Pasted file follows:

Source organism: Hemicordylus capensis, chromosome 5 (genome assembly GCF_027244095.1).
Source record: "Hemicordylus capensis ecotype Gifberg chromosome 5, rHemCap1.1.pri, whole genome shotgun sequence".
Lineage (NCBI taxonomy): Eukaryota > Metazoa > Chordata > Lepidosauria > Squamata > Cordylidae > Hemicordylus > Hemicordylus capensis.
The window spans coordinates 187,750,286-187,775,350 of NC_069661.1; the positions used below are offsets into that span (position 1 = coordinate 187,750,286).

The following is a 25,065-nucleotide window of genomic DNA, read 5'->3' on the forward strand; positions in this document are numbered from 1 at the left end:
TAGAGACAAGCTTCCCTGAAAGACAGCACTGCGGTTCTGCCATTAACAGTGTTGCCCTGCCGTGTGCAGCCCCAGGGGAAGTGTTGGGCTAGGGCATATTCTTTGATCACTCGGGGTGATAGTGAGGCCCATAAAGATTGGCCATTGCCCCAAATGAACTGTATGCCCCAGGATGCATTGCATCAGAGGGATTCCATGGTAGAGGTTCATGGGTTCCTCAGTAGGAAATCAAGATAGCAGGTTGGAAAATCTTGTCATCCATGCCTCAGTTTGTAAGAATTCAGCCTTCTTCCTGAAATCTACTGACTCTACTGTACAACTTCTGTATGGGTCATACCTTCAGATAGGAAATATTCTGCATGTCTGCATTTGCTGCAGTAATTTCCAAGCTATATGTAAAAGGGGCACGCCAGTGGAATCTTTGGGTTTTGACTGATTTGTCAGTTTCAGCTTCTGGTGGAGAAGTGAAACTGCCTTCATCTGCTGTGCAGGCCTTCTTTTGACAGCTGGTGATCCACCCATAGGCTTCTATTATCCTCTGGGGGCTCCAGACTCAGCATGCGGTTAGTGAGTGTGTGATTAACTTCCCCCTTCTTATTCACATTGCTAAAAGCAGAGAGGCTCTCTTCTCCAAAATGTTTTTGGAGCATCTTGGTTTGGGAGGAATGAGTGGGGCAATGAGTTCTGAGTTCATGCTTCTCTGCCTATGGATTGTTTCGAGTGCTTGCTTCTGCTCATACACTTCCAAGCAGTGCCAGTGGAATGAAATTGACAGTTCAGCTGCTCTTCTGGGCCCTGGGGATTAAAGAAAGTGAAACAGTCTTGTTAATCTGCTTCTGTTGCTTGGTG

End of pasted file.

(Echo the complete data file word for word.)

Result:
Source organism: Hemicordylus capensis, chromosome 5 (genome assembly GCF_027244095.1).
Source record: "Hemicordylus capensis ecotype Gifberg chromosome 5, rHemCap1.1.pri, whole genome shotgun sequence".
Lineage (NCBI taxonomy): Eukaryota > Metazoa > Chordata > Lepidosauria > Squamata > Cordylidae > Hemicordylus > Hemicordylus capensis.
The window spans coordinates 187,750,286-187,775,350 of NC_069661.1; the positions used below are offsets into that span (position 1 = coordinate 187,750,286).

The following is a 25,065-nucleotide window of genomic DNA, read 5'->3' on the forward strand; positions in this document are numbered from 1 at the left end:
TAGAGACAAGCTTCCCTGAAAGACAGCACTGCGGTTCTGCCATTAACAGTGTTGCCCTGCCGTGTGCAGCCCCAGGGGAAGTGTTGGGCTAGGGCATATTCTTTGATCACTCGGGGTGATAGTGAGGCCCATAAAGATTGGCCATTGCCCCAAATGAACTGTATGCCCCAGGATGCATTGCATCAGAGGGATTCCATGGTAGAGGTTCATGGGTTCCTCAGTAGGAAATCAAGATAGCAGGTTGGAAAATCTTGTCATCCATGCCTCAGTTTGTAAGAATTCAGCCTTCTTCCTGAAATCTACTGACTCTACTGTACAACTTCTGTATGGGTCATACCTTCAGATAGGAAATATTCTGCATGTCTGCATTTGCTGCAGTAATTTCCAAGCTATATGTAAAAGGGGCACGCCAGTGGAATCTTTGGGTTTTGACTGATTTGTCAGTTTCAGCTTCTGGTGGAGAAGTGAAACTGCCTTCATCTGCTGTGCAGGCCTTCTTTTGACAGCTGGTGATCCACCCATAGGCTTCTATTATCCTCTGGGGGCTCCAGACTCAGCATGCGGTTAGTGAGTGTGTGATTAACTTCCCCCTTCTTATTCACATTGCTAAAAGCAGAGAGGCTCTCTTCTCCAAAATGTTTTTGGAGCATCTTGGTTTGGGAGGAATGAGTGGGGCAATGAGTTCTGAGTTCATGCTTCTCTGCCTATGGATTGTTTCGAGTGCTTGCTTCTGCTCATACACTTCCAAGCAGTGCCAGTGGAATGAAATTGACAGTTCAGCTGCTCTTCTGGGCCCTGGGGATTAAAGAAAGTGAAACAGTCTTGTTAATCTGCTTCTGTTGCTTGGTG